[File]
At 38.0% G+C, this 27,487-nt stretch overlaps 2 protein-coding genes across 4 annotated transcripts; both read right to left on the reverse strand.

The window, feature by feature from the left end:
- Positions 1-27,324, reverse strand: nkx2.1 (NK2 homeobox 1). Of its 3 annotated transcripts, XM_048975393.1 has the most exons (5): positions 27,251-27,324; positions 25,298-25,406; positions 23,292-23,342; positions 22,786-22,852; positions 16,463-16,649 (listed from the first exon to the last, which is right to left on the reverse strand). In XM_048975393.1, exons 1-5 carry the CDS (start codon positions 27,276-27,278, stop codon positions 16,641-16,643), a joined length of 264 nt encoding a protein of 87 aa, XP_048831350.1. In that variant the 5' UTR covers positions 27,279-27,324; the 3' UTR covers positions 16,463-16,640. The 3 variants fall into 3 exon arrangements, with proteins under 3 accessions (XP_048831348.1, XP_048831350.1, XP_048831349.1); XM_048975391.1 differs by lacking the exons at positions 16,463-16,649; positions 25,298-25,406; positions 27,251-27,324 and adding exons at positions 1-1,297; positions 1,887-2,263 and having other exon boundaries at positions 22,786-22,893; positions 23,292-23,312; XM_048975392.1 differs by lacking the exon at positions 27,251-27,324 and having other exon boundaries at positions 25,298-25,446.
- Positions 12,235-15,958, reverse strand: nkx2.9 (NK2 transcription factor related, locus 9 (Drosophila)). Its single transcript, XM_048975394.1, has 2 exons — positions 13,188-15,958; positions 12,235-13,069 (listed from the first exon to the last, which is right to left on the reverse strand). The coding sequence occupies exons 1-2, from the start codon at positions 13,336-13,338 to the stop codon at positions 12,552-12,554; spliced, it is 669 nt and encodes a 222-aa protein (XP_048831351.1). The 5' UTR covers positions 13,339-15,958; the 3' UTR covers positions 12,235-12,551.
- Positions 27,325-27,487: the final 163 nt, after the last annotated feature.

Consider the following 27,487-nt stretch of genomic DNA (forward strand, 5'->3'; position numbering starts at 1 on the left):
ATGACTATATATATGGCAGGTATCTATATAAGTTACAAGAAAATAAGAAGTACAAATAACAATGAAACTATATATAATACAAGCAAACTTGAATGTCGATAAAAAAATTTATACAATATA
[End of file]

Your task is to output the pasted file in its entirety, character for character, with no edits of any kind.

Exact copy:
At 38.0% G+C, this 27,487-nt stretch overlaps 2 protein-coding genes across 4 annotated transcripts; both read right to left on the reverse strand.

The window, feature by feature from the left end:
- Positions 1-27,324, reverse strand: nkx2.1 (NK2 homeobox 1). Of its 3 annotated transcripts, XM_048975393.1 has the most exons (5): positions 27,251-27,324; positions 25,298-25,406; positions 23,292-23,342; positions 22,786-22,852; positions 16,463-16,649 (listed from the first exon to the last, which is right to left on the reverse strand). In XM_048975393.1, exons 1-5 carry the CDS (start codon positions 27,276-27,278, stop codon positions 16,641-16,643), a joined length of 264 nt encoding a protein of 87 aa, XP_048831350.1. In that variant the 5' UTR covers positions 27,279-27,324; the 3' UTR covers positions 16,463-16,640. The 3 variants fall into 3 exon arrangements, with proteins under 3 accessions (XP_048831348.1, XP_048831350.1, XP_048831349.1); XM_048975391.1 differs by lacking the exons at positions 16,463-16,649; positions 25,298-25,406; positions 27,251-27,324 and adding exons at positions 1-1,297; positions 1,887-2,263 and having other exon boundaries at positions 22,786-22,893; positions 23,292-23,312; XM_048975392.1 differs by lacking the exon at positions 27,251-27,324 and having other exon boundaries at positions 25,298-25,446.
- Positions 12,235-15,958, reverse strand: nkx2.9 (NK2 transcription factor related, locus 9 (Drosophila)). Its single transcript, XM_048975394.1, has 2 exons — positions 13,188-15,958; positions 12,235-13,069 (listed from the first exon to the last, which is right to left on the reverse strand). The coding sequence occupies exons 1-2, from the start codon at positions 13,336-13,338 to the stop codon at positions 12,552-12,554; spliced, it is 669 nt and encodes a 222-aa protein (XP_048831351.1). The 5' UTR covers positions 13,339-15,958; the 3' UTR covers positions 12,235-12,551.
- Positions 27,325-27,487: the final 163 nt, after the last annotated feature.

Consider the following 27,487-nt stretch of genomic DNA (forward strand, 5'->3'; position numbering starts at 1 on the left):
ATGACTATATATATGGCAGGTATCTATATAAGTTACAAGAAAATAAGAAGTACAAATAACAATGAAACTATATATAATACAAGCAAACTTGAATGTCGATAAAAAAATTTATACAATATA